How to Open a Liquor Store
A toast to you and your new business venture!
Opening a liquor store is not as simple as stocking some libations on a shelf and putting a sign out front. Liquor is one of the most heavily regulated industries in the United States. There's a lot potential store owners should know to make informed decisions that keep them in good standing in the law.
While it may seem daunting, those with a passion for the business needn't be discouraged. As long as you proceed cautiously and resolve to stay informed, liquor sales can prove lucrative as a new business. These steps are here to help you get started on the right foot.
1. Thoughtfully Weigh Out the Pros and Cons
Opening a business in a highly regulated industry like liquor sales can be challenging, even stressful at times. Do you know how you're financing your liquor store's launch? This is the most crucial consideration in deciding whether to move forward.
Sit down with a partner, friend, or family member and weigh out the pros and cons. From the worst-case scenario to your wildest dreams, don't be afraid to consider all possibilities. You'll be glad you did.
Once you've considered the positives and negatives, you can decide whether now is the right time to open your liquor store. If it is, the next step is coming up with an informed business plan.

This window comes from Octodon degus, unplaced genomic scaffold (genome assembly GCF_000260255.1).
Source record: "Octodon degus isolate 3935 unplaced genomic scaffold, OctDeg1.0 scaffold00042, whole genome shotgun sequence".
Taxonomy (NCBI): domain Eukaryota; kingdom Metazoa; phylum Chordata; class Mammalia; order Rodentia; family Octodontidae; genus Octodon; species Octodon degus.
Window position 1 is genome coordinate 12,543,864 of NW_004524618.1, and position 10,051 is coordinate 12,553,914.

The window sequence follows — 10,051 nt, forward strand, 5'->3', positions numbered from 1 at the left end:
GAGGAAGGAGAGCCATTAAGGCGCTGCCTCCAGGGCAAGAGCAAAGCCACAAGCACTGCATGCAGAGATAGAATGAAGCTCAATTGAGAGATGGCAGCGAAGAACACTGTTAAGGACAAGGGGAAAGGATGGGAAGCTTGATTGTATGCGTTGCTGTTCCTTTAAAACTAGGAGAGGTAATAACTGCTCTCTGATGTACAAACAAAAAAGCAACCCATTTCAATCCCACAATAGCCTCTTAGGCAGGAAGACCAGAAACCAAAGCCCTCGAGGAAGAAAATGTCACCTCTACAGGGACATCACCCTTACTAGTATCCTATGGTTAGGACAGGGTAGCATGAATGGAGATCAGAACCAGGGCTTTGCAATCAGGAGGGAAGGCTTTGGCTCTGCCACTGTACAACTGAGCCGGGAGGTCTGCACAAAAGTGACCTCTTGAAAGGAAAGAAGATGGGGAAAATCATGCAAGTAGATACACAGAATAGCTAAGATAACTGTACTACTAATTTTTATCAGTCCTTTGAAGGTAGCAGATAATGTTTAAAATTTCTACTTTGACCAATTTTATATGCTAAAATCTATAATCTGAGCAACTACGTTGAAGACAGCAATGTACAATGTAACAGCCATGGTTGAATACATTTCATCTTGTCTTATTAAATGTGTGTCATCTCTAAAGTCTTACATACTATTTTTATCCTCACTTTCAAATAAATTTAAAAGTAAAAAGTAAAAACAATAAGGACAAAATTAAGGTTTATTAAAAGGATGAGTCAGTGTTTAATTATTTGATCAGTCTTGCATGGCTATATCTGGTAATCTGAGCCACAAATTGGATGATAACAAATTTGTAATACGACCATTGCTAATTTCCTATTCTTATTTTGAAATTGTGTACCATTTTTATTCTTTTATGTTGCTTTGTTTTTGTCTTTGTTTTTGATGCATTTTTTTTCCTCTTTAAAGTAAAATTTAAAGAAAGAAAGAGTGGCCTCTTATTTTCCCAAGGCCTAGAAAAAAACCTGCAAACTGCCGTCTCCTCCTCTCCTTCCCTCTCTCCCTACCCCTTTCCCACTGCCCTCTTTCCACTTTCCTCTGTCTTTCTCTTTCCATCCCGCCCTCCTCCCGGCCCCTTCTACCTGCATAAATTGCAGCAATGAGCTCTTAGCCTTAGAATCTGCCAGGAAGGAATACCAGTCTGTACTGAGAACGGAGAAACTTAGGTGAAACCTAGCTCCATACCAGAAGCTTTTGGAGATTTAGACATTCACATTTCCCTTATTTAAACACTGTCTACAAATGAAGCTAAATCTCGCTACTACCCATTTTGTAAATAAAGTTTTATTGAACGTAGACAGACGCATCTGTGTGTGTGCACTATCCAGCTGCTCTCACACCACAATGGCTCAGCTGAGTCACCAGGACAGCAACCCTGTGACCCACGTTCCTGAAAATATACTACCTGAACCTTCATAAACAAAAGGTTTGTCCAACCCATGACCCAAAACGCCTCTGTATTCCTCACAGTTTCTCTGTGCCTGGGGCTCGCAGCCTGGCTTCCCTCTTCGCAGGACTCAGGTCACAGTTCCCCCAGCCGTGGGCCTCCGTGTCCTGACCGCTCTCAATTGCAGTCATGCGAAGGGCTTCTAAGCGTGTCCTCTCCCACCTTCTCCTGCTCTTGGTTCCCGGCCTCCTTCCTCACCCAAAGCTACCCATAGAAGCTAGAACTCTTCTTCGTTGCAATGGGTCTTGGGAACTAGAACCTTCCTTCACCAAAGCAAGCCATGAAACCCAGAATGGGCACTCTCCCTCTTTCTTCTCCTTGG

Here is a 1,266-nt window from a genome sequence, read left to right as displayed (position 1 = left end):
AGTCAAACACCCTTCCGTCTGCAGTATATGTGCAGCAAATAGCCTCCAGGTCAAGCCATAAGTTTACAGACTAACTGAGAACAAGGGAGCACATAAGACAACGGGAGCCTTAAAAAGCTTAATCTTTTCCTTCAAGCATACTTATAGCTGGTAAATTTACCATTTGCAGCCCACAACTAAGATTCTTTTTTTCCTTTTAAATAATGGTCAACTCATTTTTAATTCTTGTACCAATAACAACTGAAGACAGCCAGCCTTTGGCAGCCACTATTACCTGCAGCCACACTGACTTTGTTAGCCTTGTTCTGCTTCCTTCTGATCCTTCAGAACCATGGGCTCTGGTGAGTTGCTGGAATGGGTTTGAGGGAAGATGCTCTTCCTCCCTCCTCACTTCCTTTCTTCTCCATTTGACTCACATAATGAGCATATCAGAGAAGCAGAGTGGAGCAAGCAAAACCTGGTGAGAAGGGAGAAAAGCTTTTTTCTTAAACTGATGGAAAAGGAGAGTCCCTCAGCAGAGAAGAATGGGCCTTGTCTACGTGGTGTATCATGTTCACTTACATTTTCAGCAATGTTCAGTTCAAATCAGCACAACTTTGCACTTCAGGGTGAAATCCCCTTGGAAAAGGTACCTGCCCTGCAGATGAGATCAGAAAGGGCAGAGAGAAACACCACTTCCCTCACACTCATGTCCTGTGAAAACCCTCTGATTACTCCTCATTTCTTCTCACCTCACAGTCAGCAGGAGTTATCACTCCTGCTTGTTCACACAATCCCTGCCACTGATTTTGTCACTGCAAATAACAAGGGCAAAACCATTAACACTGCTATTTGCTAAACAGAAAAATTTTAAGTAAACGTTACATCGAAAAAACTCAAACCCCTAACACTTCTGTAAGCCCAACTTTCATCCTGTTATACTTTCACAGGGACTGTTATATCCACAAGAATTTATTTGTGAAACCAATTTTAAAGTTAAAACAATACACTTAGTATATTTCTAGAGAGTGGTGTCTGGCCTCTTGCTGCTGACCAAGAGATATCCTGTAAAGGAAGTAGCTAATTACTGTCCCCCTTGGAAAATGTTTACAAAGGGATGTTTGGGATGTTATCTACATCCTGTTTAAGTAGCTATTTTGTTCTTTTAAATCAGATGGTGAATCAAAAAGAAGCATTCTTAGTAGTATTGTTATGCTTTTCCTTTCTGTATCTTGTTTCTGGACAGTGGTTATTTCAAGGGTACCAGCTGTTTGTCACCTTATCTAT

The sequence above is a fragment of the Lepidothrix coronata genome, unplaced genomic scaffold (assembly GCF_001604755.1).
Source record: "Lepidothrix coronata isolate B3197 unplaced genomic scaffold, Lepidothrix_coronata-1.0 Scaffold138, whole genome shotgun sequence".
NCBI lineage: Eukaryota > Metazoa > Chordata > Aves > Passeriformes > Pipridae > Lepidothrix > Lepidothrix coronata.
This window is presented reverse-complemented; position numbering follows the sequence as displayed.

2. Draft an Informed, Detailed Business Plan
Drafting your business plan is of the utmost importance. Read as much as you can about the liquor retail industry. Get comfortable with the nuances of the business before you start writing. If you have questions, consult with an attorney experienced in the liquor industry. When your plan is complete, you'll have charted out a well-educated course for your new venture.
Finding the proper format for your business plan is easy. But for a highly regulated industry like liquor sales, it's best to have as detailed a business plan as possible. That way, if you hit a roadblock later, you'll have other options laid out in this plan to fall back on.
When drafting your business plan, you'll want to address these critical issues:
- Whether you are buying into an already-existing business or starting from scratch
- Whether you plan on leasing or purchasing commercial real estate